Today marks the 100th anniversary of the day Queensland’s Upper House ceased to exist.

It was abolished by Labor’s ‘Red Ted’ Theodore, against the clear will of the Queensland people, 61% of whom had voted against its abolition in a referendum held in 1917.

All of which counted for nothing with Labor, who simply set about achieving their ends by ‘other means’.

First, they installed a submissive Laborite as Governor and then proceeded to ‘stack’ the Legislative Council with ex-Labour functionaries – mostly union secretaries and party hacks.

Once they had the numbers, the Bill was rushed through both Houses before being signed off on by ‘their man’, the Governor.

As one Queensland editorial put it at the time, it was a “gross abuse of representative power”.

The Sydney Morning Herald went even further, describing the whole thing as “tyrannical trickery”, with Labor first “degrading and then destroying the House which was a real bulwark of popular right and political decency in the State”.

There is a long history of political philosophy and theory behind the argument that having two houses of parliament is preferable to one, particularly for protecting the separation of powers.

Without an upper house the Executive branch of government—the ministers, government departments and agencies—enjoy free reign to push through any agenda they choose and there is little anyone in Parliament can do about it.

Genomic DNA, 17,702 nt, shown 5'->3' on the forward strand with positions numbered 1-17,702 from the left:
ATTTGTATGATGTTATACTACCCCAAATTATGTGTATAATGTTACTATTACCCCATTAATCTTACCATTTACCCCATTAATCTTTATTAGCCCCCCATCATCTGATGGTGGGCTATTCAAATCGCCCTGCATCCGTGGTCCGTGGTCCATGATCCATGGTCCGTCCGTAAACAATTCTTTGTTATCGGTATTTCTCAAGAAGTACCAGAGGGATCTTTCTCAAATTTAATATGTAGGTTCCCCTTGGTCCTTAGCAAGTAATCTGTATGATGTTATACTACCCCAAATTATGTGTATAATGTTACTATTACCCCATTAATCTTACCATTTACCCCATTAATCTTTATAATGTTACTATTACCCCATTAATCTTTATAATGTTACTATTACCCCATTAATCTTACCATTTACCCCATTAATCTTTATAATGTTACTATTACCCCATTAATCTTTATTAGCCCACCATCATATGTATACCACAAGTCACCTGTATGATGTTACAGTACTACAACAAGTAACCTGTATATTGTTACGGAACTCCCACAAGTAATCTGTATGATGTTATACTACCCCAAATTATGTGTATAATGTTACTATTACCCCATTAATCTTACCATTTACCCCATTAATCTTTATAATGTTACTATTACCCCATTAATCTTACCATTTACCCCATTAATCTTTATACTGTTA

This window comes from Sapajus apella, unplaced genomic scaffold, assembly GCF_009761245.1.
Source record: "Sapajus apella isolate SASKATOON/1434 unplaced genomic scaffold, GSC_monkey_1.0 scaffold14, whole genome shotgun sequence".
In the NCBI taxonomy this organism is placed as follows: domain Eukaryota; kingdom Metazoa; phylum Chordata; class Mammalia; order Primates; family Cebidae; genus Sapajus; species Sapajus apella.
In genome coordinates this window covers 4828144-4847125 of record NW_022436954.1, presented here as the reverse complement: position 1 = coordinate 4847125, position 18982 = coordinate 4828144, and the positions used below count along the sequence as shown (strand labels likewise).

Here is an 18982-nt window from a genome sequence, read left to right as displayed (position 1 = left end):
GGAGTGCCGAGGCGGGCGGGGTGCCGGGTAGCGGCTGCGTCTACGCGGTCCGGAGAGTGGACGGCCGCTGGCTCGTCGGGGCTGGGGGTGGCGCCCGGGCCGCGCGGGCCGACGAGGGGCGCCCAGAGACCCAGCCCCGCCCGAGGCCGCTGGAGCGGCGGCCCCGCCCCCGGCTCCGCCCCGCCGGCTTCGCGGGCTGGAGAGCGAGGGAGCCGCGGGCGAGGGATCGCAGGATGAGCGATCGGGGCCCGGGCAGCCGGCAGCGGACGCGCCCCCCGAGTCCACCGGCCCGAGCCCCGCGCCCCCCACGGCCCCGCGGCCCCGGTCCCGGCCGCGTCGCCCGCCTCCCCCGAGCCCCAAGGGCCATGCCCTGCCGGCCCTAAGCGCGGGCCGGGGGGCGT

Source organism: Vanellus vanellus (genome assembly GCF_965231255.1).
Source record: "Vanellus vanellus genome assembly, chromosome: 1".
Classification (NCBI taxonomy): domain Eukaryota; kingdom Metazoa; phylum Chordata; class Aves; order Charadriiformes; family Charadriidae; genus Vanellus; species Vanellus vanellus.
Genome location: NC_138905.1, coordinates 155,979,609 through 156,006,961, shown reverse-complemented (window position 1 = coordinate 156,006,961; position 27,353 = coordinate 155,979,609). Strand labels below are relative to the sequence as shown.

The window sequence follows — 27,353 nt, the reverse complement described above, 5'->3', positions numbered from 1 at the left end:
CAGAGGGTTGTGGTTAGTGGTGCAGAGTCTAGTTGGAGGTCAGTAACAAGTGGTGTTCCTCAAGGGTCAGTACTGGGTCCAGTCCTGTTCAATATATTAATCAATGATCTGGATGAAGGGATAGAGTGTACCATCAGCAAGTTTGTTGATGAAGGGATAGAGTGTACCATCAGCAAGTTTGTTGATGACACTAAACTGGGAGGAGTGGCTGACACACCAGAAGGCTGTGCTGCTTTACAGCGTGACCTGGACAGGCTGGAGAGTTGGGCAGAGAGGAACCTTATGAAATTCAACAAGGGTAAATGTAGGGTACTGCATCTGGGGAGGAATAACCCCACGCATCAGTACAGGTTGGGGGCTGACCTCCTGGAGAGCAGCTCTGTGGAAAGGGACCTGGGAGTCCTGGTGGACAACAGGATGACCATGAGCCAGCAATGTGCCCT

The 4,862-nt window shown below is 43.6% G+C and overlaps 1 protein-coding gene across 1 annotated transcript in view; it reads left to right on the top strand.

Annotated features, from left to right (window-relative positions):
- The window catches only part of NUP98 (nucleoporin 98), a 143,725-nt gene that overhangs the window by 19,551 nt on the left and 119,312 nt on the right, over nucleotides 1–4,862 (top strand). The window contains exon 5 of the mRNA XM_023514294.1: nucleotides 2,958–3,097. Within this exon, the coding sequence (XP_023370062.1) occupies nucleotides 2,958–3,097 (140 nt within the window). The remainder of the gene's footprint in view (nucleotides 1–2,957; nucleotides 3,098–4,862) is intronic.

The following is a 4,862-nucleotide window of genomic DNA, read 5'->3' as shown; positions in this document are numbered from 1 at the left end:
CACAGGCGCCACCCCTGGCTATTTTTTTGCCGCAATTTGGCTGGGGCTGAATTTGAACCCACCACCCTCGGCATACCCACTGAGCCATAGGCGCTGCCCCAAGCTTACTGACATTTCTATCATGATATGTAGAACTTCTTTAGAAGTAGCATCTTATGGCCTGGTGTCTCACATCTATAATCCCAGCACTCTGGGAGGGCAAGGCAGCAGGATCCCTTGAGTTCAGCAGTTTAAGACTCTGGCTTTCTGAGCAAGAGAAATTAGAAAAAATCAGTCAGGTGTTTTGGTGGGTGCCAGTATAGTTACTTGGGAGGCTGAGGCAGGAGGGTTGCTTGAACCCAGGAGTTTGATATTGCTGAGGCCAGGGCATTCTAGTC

It results, as a former UK Lord Chancellor famously put it, in an “elective dictatorship.”

Requiring laws to pass through and be debated in a second chamber by different parliamentarians with different viewpoints, and representing different regions ensures that proposed laws are subject to proper oversight and scrutiny.

It also ensures much better representation for sub-national or regional areas, which often have very different values and interests to urban jurisdictions.

Today, of the 93 seats in Queensland’s Legislative Assembly, 64, or 69%, are located in the South-East region.

Only 5 seats (5%) cover Far North Queensland, the Darling Downs and South West regions combined, six seats (6%) account for North Queensland and Wide Bay Burnett regions, 4 seats (4%) are in the Central Queensland region, and 3 seats (3%) represent the Mackay, Isaac, and Whitsunday region.

This has resulted in an inbuilt, structural bias towards the concerns and interests of the South-East corner.

Without an elected, proportional upper house, there can be no limits or check, on this dominance of the lower house by Queensland’s urban elites, at the clear expense of those living in regional areas.

When you put this numerical dominance in the context of the contemporary party system and the rigid discipline it exercises over its members, then a propensity for ‘groupthink’ and uniformity of opinion becomes inevitable.

An upper house which increases the overall size of parliament would give Queensland a much greater range of voices and a lot more scrutiny, accountability and public debate.

All of which has never been more needed than it is today.

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